UTC argues that it is entitled to a new trial because I erroneously admitted Dr. Gupta's testimony, and failed to instruct the jury on how it should weigh statistical evidence. Dr. Gupta's testimony was admissible and the jury was free to give his testimony the weight it saw fit. UTC's proposed instruction on statistical evidence derived from cases decided at the summary judgment stage. I decided then and now that those cases do not call for a separate instruction on statistical evidence. UTC challenged Dr. Gupta's testimony extensively on cross-examination, through expert testimony, and during its closing argument. The jury was equipped with all the information it needed to weigh Dr. Gupta's testimony properly; a special instruction on statistical evidence was unnecessary. The Motion for a New Trial is DENIED.

 
(2) Remittitur

Remittitur is appropriate only if UTC can show that the damage award is "grossly excessive, inordinate, shocking to the conscience ... or so high that it would be a denial of justice to permit it to stand." Koster v. TWA, 181 F.3d 24, 34 (1st Cir.1999). UTC argues that the evidence was not sufficient to support any award of back pay because Currier was offered, and refused to accept, two comparable positions: *157 an off-shift administrator position and a management position in China. This is a mitigation argument where UTC bears the burden of proof. Currier testified that he was not offered the off-shift administrator position and the jury was free to believe him. Moreover, the duty to accept substantially equivalent employment extends only to jobs available "in the relevant geographic area." Quint v. A.E. Staley Mfg., 172 F.3d 1, 16 (1st Cir.1999). China is outside the relevant geographic area in this case, and the jury was entitled to find that Currier did not fail to mitigate his damages by declining that job.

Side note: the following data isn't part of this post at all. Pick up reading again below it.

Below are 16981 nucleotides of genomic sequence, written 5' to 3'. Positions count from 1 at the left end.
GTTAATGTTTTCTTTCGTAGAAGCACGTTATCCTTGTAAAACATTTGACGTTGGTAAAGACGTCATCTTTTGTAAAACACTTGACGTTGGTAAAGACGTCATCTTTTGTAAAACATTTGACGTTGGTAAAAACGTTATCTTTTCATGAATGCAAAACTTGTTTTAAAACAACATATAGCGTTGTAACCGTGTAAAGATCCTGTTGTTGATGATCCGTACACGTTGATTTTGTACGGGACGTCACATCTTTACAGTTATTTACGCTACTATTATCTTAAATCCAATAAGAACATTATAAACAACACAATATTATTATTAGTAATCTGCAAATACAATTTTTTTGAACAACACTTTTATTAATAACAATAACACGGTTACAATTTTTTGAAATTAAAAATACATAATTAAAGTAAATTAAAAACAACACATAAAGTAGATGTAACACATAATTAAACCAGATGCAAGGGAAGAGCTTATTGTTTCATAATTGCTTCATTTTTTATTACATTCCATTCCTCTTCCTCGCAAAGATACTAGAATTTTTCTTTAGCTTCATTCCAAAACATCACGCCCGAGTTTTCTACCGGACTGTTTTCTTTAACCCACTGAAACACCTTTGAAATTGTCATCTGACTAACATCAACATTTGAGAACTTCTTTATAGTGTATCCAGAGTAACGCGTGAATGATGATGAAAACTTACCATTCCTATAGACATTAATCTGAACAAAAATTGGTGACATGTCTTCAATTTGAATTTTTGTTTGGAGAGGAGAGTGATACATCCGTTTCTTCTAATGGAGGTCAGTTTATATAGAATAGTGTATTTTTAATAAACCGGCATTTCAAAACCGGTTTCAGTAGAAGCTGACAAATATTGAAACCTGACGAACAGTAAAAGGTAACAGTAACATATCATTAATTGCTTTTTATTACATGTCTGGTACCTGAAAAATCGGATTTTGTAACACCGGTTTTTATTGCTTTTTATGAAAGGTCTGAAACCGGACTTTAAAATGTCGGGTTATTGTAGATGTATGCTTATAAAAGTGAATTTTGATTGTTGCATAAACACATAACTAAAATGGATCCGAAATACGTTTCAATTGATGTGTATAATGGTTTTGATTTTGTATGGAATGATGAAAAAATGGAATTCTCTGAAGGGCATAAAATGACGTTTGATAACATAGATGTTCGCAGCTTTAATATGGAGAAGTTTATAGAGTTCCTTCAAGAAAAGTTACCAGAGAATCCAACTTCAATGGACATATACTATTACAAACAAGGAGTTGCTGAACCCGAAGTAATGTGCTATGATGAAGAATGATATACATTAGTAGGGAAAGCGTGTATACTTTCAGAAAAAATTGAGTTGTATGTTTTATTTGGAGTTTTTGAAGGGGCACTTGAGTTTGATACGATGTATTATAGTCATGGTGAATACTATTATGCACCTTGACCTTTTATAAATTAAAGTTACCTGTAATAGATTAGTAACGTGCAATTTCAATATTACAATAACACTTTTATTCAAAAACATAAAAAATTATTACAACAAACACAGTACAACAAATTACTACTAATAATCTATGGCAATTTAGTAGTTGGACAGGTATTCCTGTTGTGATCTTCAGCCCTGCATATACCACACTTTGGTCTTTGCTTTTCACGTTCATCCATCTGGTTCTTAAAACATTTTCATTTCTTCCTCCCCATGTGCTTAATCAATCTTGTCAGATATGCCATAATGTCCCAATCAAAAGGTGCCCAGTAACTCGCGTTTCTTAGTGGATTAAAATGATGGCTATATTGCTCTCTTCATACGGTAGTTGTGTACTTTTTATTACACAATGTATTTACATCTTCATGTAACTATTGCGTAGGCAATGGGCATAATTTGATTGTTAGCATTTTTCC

UTC also argues that the back pay award is excessive because the evidence showed that Currier stopped looking for work in March of 2001 when he applied for Social Security benefits. Currier testified that "[a]ny serious searches" for work stopped once he received Social Security. Tr. 313:13-16. Currier also testified, however, that, despite receiving Social Security benefits, he was "still out there," that he went to truck driving school in Portland, and that he never stopped looking for work. Tr. 269:1-14; 313:19-20. Whether or when Currier failed to mitigate damages by withdrawing from the labor market was for the jury to decide. Currier sought back pay in the amount of $338,931; the jury's award of $101,580 is not grossly excessive.[9]

UTC also challenges the jury's award of $275,000 to compensate Currier for noneconomic losses such as emotional distress and loss of enjoyment of life. Under 5 M.R.S.A. § 4613(2) (B) (8) (e), the jury was free to award Currier damages for "emotional pain, suffering, inconvenience, mental anguish, loss of enjoyment of life, [and] other nonpecuniary losses." The jury heard evidence that Currier suffered emotional distress and financial stress as a result of his termination. "Translating legal damages into money damages especially on occasions which involve few significant items of measurable economic loss is a matter peculiarly within a jury's ken." Nydam v. Lennerton, 948 F.2d 808, 811 (1st Cir.1991). The jury's award in this case is not so large as to "shock the conscience." The Motion for Remittitur is D ENIED.

 
C. CURRIER'S MOTION TO AMEND OR CORRECT THE JUDGMENT 
(1) Back pay under Count II

Currier asks that the judgment on Count II be amended to include the back pay award of $101,580. The MHRA does provide for recovery of back pay. 5 M.R.S.A. § 4613(2) (B). UTC agrees that the jury's back pay award applies under Count II as well as Count I. Opp'n Mot. at n. 2. That portion of Currier's motion is therefore GRANTED.